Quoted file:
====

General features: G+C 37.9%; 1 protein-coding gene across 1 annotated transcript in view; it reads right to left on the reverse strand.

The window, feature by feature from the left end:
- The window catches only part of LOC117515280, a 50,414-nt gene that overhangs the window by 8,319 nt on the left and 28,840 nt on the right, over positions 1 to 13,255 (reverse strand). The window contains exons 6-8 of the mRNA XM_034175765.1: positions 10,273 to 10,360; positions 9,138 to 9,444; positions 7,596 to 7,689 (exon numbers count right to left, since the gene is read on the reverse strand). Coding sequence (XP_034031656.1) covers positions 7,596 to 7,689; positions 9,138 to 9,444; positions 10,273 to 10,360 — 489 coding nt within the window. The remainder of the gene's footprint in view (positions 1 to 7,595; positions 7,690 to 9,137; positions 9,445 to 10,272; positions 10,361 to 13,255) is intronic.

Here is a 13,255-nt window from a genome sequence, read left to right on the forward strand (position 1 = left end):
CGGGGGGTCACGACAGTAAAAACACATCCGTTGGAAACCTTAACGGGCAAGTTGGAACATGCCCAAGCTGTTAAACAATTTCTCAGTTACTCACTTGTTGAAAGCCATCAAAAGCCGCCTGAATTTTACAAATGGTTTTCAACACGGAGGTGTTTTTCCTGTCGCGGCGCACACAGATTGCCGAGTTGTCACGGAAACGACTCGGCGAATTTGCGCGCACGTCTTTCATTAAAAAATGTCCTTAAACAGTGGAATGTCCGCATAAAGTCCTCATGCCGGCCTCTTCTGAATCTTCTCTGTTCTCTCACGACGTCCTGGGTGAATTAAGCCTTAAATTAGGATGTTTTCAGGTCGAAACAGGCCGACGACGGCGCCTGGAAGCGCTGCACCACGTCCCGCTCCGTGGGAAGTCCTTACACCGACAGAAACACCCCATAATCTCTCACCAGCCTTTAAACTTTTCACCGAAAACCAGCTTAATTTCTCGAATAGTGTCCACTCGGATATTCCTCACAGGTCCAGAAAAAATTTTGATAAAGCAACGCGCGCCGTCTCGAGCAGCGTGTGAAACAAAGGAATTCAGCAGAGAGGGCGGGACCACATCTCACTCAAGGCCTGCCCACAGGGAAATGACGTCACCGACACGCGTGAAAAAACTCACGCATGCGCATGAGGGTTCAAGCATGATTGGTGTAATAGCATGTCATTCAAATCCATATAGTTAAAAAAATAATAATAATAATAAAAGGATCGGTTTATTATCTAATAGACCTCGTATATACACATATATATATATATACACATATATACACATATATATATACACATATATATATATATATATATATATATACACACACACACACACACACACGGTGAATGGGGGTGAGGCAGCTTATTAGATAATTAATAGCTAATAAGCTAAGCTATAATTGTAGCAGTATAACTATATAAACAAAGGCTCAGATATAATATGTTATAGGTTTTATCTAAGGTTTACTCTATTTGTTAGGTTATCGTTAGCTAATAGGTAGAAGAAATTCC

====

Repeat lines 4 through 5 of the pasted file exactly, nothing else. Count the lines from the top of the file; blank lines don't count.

Here is a 13,255-nt window from a genome sequence, read left to right on the forward strand (position 1 = left end):
CGGGGGGTCACGACAGTAAAAACACATCCGTTGGAAACCTTAACGGGCAAGTTGGAACATGCCCAAGCTGTTAAACAATTTCTCAGTTACTCACTTGTTGAAAGCCATCAAAAGCCGCCTGAATTTTACAAATGGTTTTCAACACGGAGGTGTTTTTCCTGTCGCGGCGCACACAGATTGCCGAGTTGTCACGGAAACGACTCGGCGAATTTGCGCGCACGTCTTTCATTAAAAAATGTCCTTAAACAGTGGAATGTCCGCATAAAGTCCTCATGCCGGCCTCTTCTGAATCTTCTCTGTTCTCTCACGACGTCCTGGGTGAATTAAGCCTTAAATTAGGATGTTTTCAGGTCGAAACAGGCCGACGACGGCGCCTGGAAGCGCTGCACCACGTCCCGCTCCGTGGGAAGTCCTTACACCGACAGAAACACCCCATAATCTCTCACCAGCCTTTAAACTTTTCACCGAAAACCAGCTTAATTTCTCGAATAGTGTCCACTCGGATATTCCTCACAGGTCCAGAAAAAATTTTGATAAAGCAACGCGCGCCGTCTCGAGCAGCGTGTGAAACAAAGGAATTCAGCAGAGAGGGCGGGACCACATCTCACTCAAGGCCTGCCCACAGGGAAATGACGTCACCGACACGCGTGAAAAAACTCACGCATGCGCATGAGGGTTCAAGCATGATTGGTGTAATAGCATGTCATTCAAATCCATATAGTTAAAAAAATAATAATAATAATAAAAGGATCGGTTTATTATCTAATAGACCTCGTATATACACATATATATATATATACACATATATACACATATATATATACACATATATATATATATATATATATATATACACACACACACACACACACACGGTGAATGGGGGTGAGGCAGCTTATTAGATAATTAATAGCTAATAAGCTAAGCTATAATTGTAGCAGTATAACTATATAAACAAAGGCTCAGATATAATATGTTATAGGTTTTATCTAAGGTTTACTCTATTTGTTAGGTTATCGTTAGCTAATAGGTAGAAGAAATTCC